― As the content of your work has changed, are there any accomplishments that have particularly left an impression on you?

    Ueno: Being tasked with content distribution platforms like LINE STORE and LINE Creators Market, sticker projects for core company business like the LINE Creators Studio, and the development of the LINE messaging app has been a big change for us.

    Nitta: By taking on core work in our services, LINE Fukuoka's credibility grows as a company. We can accelerate the adoption process and take charge of new strategic business like LINE Securities.

    ― We've also heard that Fukuoka is currently working on an independent project.

    Ueno: That's the LINE Fukuoka service operation department data visualization project that the Value Management Center, IT Support Department, and Data Labs Department are centrally involved in.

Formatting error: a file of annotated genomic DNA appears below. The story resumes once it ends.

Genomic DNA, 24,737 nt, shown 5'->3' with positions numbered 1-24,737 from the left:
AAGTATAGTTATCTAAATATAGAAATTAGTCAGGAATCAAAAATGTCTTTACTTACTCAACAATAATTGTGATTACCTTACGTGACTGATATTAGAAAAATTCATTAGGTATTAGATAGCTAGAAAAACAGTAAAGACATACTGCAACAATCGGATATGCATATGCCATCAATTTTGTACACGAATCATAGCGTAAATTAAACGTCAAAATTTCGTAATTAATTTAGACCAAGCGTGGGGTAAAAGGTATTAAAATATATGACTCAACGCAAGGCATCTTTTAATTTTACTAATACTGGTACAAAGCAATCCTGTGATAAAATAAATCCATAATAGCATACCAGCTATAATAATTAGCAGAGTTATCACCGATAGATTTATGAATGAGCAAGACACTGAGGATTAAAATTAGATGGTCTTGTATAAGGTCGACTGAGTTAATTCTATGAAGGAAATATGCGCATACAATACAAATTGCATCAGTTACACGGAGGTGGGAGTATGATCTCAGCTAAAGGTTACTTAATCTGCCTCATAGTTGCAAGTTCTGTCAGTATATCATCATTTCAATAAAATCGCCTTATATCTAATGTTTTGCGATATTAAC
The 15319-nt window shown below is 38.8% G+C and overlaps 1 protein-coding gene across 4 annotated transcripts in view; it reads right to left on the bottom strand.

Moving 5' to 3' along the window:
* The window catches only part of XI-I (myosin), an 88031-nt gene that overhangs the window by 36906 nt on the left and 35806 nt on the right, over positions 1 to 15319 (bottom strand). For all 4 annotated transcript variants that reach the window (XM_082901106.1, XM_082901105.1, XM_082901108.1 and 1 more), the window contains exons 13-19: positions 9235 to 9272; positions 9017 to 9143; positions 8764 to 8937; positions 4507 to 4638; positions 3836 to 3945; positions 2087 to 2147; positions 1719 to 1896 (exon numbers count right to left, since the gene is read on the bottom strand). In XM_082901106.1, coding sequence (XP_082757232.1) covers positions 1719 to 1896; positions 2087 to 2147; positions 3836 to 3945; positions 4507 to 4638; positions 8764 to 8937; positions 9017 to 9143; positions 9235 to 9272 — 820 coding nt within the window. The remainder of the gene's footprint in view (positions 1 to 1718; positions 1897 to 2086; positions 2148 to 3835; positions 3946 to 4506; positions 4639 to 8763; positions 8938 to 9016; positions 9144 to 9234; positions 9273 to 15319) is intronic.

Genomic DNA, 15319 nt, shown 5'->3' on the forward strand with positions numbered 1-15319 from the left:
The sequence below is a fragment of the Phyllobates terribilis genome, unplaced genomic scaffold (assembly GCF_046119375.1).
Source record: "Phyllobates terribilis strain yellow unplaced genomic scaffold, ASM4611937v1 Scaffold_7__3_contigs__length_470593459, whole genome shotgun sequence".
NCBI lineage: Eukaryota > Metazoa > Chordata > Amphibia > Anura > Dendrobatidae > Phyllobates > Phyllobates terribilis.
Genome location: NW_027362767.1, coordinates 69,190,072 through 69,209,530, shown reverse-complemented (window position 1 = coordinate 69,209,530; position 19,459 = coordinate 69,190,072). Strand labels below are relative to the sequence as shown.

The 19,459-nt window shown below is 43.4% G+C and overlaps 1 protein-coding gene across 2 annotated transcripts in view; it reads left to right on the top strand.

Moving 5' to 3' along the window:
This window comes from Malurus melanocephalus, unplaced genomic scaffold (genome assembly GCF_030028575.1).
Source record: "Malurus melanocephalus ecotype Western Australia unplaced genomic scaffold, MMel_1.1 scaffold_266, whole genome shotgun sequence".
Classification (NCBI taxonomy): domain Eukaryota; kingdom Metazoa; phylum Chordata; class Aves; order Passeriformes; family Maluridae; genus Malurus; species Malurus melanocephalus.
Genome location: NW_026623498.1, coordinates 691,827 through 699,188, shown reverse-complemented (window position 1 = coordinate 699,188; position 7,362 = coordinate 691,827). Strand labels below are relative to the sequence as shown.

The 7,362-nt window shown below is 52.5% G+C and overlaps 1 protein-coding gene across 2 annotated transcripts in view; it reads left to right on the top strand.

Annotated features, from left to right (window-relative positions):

While LINE Fukuoka adopted "Always Data Driven" as its theme for 2020, we hadn't fully visualized what kind of data existed, and weren't visualizing which data we should focus on or fully utilizing it. We're currently reorganizing all of this and preparing LINE Fukuoka's data infrastructure.


    Intentionally Creating "Time Dedicated to Studying"

    ― We get the impression that you proactively work to promote communication within your teams and study technology, through events like the LINE Fukuoka Development Department Hackathon which began in 2016.

    Nitta: Hackathons are about communication within the team, and at the same time they're an opportunity for engineers to "vent."